Wednesday, December 2, 2009

Why Not Lutheran Baptist?

Bingo! I've had the same thought as I've grappled with those who only affirm the Five Points of Calvinism and attach the adjective 'reformed' to themselves.  I've blogged about this before (see tab entitled 'reformed theology') and don't need to repeat that information.  If you are new to this discussion you would do well to see the link to Richard Muller's fine article, "How Many Points?"

Darryl Hart has chimed in with a thoughtful piece Why Not Lutheran Baptist? to answer this question. He reviews the recent skirmish between James White and R. Scott Clark over the use of the adjective, 'reformed.'  Clark takes a pretty traditional view on the use of that term.  White caricatures that position. 

Yesterday I came across another post at the Confessional Outhouse on the same topic. Steve Zrimec does a good job illustrating the difference between those who affirm a particular confession (i.e. many reformed Baptists) and those who subscribe to a confession (i.e. confessional Reformed folk).  A Confessionalist By Any Other Name.  To affirm a creed or confession falls short of binding oneself to it and the propositional truths contained therein.  To subscribe to a creed or confession is to sign one's name on the dotted line and profess before the church that this document is a faithful summary of Scripture.  Furthermore, one is binding himself to teach within the bounds of such a document.  So the difference between a Reformed Baptist pastor who follows Spurgeon and a minister in a reformed denomination is a lot larger than one might think.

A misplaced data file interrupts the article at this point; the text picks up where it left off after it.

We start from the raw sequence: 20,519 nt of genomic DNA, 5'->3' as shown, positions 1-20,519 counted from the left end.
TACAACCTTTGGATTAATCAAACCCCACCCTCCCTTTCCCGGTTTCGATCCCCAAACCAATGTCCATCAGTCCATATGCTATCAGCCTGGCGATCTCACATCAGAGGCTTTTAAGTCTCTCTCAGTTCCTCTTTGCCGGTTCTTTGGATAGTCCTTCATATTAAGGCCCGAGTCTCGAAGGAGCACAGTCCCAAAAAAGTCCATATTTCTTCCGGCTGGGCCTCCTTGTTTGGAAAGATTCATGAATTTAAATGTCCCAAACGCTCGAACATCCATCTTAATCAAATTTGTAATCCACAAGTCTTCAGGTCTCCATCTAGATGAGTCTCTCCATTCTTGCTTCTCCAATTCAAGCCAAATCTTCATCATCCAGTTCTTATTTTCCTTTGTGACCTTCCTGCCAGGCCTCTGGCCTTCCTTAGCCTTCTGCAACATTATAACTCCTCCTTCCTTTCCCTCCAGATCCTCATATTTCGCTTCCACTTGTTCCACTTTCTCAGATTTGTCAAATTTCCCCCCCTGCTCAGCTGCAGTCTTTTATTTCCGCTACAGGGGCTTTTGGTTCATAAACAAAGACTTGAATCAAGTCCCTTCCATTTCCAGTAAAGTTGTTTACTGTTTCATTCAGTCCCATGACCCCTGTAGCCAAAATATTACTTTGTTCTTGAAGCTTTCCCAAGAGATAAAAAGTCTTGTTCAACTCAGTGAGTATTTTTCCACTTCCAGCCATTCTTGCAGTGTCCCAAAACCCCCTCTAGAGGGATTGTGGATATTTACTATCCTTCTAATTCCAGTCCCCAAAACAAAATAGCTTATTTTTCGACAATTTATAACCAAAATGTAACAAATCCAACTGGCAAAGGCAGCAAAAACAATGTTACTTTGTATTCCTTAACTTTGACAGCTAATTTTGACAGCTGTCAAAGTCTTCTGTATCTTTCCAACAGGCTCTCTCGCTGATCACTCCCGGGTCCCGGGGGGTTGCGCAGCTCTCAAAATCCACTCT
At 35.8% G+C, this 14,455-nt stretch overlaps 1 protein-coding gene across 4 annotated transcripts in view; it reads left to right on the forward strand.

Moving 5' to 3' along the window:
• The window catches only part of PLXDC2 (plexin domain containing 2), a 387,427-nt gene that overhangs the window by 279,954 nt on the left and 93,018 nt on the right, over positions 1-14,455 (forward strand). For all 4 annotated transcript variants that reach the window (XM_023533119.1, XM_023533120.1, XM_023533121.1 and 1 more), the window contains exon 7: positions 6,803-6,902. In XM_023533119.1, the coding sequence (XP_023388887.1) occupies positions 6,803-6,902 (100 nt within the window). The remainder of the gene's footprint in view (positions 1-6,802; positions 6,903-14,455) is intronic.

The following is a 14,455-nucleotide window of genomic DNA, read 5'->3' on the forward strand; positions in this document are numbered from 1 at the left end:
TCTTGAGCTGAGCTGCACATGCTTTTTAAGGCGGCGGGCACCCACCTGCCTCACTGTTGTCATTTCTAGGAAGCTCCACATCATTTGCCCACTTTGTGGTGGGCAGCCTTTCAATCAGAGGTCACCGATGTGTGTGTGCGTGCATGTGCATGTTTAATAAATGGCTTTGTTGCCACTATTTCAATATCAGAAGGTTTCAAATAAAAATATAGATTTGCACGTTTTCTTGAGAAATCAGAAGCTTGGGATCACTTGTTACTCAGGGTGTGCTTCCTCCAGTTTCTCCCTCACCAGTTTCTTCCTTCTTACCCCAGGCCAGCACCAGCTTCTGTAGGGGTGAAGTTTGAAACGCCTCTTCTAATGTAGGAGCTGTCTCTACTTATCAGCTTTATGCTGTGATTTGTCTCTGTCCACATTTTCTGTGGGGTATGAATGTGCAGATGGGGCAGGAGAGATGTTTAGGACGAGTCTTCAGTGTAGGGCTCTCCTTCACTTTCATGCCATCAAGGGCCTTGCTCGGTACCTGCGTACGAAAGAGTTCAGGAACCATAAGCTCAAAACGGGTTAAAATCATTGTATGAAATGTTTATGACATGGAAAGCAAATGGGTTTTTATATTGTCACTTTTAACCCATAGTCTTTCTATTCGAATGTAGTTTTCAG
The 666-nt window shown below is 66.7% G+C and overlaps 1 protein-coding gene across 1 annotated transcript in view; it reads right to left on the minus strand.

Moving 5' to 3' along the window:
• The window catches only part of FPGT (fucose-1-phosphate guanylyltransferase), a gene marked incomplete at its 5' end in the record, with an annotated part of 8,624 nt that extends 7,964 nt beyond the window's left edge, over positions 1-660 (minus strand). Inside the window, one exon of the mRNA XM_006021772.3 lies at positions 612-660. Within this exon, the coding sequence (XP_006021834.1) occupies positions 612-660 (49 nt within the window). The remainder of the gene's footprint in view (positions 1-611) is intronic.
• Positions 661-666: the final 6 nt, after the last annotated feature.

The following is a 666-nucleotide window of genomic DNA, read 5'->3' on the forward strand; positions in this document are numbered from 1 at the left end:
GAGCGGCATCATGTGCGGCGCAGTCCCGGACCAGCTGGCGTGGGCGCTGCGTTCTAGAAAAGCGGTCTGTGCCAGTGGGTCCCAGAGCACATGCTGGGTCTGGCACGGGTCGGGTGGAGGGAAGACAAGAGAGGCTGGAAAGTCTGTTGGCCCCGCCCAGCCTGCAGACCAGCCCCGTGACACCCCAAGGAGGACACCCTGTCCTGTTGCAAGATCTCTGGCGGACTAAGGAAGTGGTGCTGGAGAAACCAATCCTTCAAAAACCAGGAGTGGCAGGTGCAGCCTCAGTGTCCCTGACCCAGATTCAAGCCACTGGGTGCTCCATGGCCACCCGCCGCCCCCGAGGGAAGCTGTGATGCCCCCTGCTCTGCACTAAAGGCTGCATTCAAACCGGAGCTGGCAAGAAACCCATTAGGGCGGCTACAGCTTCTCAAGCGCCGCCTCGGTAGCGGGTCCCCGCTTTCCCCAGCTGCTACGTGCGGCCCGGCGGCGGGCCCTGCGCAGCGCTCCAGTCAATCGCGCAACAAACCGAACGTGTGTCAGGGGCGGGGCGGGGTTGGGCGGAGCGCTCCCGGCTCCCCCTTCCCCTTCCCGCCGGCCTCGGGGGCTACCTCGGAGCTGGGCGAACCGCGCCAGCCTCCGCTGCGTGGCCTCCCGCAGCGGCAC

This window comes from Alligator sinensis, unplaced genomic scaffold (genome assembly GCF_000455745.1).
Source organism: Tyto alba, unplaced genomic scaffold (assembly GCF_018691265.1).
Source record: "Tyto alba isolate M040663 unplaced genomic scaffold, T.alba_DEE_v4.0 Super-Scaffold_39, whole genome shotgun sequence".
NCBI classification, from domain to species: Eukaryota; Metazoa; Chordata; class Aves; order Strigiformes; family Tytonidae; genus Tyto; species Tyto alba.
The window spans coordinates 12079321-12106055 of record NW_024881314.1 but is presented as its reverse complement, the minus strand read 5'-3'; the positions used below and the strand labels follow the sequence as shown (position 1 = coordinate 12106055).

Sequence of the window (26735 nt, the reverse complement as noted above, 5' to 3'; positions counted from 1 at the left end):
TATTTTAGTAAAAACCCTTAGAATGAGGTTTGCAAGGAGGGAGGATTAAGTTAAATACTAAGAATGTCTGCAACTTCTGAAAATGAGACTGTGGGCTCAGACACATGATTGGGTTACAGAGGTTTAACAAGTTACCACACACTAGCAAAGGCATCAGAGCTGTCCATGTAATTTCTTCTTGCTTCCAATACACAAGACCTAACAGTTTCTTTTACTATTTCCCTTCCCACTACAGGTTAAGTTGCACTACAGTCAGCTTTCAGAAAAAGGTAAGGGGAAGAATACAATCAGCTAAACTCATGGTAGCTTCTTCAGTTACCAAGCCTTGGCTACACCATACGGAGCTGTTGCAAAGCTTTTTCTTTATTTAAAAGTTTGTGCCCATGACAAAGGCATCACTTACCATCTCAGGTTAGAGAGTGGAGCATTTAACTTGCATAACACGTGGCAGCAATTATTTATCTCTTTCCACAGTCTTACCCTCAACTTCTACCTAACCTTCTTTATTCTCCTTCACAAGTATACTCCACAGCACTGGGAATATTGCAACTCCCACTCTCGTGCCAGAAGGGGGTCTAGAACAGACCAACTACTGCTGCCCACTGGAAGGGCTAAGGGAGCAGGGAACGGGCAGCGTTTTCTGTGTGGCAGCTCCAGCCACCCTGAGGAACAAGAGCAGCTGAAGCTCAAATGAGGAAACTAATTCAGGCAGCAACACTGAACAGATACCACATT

I'm not casting stones at my reformed Baptist friends nor am I suggesting that they find a new title.  I love them dearly and enjoy their company.  What I am suggesting is that we think carefully about how we apply the term 'reformed.'


Ken e said...

What about Reformed Anglicans? I attend an Anglican church as you know in Singapore and our services follow the book of common prayer.

I don't agree with Scott on this, because he does differ with other Calvinist like John Frame on different issues like the Charismata, because even Frame says there were differing even in the Westminster Assembly even on the third person's activity in the church today!

I have read Scott's work and it's brilliant, but it's his opinion and he is very opinionated though and he is not infallible as Holy Scripture is and he isn't infallible in Reformed Theology also.

I have attended your services and loved them as you know and when Mei and I are back here full time we will be there. But are you saying that only Presbyterians can be Reformed?


Dave Sarafolean said...


No, I'm not going quite as far as Clark. I'm only saying that 'reformed' in a historical sense is a much more fully orbed term than is commonly used today.

The Thirty Nine Articles are 'reformed' because they were written by confessional Presbyterians but also because they largely affirm the theology of the WCF (soteriology, sacraments, covenants, etc).

I once saw an ad for John Piper's church in Christianity Today advertising for pastoral staff. This is how he described his church: "Reformed in soteriology, Baptistic in Polity, Charismatic in Affections." If only everyone was as upfront when they describe themselves as 'reformed.'